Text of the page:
Climate scientists have been trying to work out why new computer models have begun projecting a potentially much hotter future as CO2 levels rise. A new analysis gives our best idea yet – it seems to be to do with clouds.
Ahead of the next major UN climate science panel reports in 2021, researchers have found their sixth generation of climate models show a much wider range for the future temperature than before, up from 1.5 to 4.5°C to 1.8 to 5.6°C. Those estimates are for when “equilibrium climate sensitivity” (ECS) occurs, a theoretical point when the climate system comes into equilibrium after CO2 levels have doubled.
“There is definitely not one single common cause. But quite a lot of the models at the high end have introduced new, more sophisticated models of clouds and aerosols. That does seem to be the driver of the new, higher sensitivity,” says Catherine Senior at the UK’s Met Office.
Higher climate sensitivity – as measured here by ECS, though there are other approaches – matters because it implies a smaller “carbon budget”, the amount of CO2 humanity can emit without triggering very dangerous warming.
Older models assumed the water in supercooled clouds, largely found in the Southern Ocean, was ice, which would have a cooling effect on the climate. Now, because of better understanding due to observations from aircraft, the water is being treated as liquid despite being below freezing, which removes some or all of its cooling effect.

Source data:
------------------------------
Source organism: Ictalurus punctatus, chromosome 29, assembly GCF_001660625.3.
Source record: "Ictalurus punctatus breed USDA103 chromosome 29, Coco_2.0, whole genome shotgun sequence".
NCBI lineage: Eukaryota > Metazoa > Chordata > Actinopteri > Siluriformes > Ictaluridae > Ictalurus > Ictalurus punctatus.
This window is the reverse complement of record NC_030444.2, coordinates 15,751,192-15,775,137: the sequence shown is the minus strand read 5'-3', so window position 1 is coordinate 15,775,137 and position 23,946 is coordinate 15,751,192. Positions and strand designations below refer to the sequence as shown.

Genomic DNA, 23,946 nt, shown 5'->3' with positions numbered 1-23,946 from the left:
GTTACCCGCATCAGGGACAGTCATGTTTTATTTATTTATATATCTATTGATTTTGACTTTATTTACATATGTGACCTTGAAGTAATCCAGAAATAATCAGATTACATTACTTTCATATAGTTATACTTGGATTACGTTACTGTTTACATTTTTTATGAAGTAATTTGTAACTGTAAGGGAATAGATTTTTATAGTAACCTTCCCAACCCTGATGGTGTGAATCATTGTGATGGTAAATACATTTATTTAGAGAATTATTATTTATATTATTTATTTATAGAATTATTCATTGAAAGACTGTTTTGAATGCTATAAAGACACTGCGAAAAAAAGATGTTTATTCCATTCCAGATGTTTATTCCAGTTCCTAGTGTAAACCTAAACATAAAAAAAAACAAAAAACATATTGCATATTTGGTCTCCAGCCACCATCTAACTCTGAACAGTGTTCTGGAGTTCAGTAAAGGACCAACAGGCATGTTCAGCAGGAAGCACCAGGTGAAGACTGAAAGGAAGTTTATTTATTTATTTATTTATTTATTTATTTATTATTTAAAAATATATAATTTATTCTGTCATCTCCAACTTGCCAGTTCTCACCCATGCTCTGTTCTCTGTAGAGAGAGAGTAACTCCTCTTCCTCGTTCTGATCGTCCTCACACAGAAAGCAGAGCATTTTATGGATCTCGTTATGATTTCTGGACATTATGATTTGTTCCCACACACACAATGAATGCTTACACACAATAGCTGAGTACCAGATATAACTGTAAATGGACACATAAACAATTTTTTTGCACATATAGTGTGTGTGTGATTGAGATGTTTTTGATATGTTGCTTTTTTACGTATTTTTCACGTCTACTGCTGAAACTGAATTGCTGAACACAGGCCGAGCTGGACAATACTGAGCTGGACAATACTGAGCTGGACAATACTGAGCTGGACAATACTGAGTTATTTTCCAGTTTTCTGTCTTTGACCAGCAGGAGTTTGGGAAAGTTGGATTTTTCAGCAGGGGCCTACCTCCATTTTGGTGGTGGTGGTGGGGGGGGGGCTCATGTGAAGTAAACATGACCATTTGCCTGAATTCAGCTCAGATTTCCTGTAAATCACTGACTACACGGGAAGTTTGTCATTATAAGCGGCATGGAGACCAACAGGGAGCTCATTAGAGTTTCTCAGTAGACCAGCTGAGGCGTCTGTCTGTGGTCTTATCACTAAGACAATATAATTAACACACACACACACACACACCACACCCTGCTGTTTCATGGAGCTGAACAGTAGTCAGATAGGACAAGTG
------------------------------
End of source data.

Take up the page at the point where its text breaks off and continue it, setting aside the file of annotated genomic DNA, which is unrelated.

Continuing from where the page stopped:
“That’s definitely more physically realistic,” says Bill Collins at the University of Reading in the UK, who wasn’t involved in the study. However, he cautions that it is still an open question as to how well climate models can estimate climate sensitivity.
Steven Sherwood at the University of New South Wales, Australia, who wasn’t a member of the research team, says many climate scientists are “alarmed” by new models showing higher climate sensitivity. However, he notes some models are predicting lower sensitivity, meaning the reality is a greater spread of possible warming outcomes.
“Decision-making has to live with the current level of uncertainty, and has to account for the possibility of very high sensitivity and terrible outcomes if we don’t manage substantial and rapid emissions reductions,” he says.
Journal reference: Science Advances, DOI: http://dx.doi.org/10.1126/sciadv.aba1981
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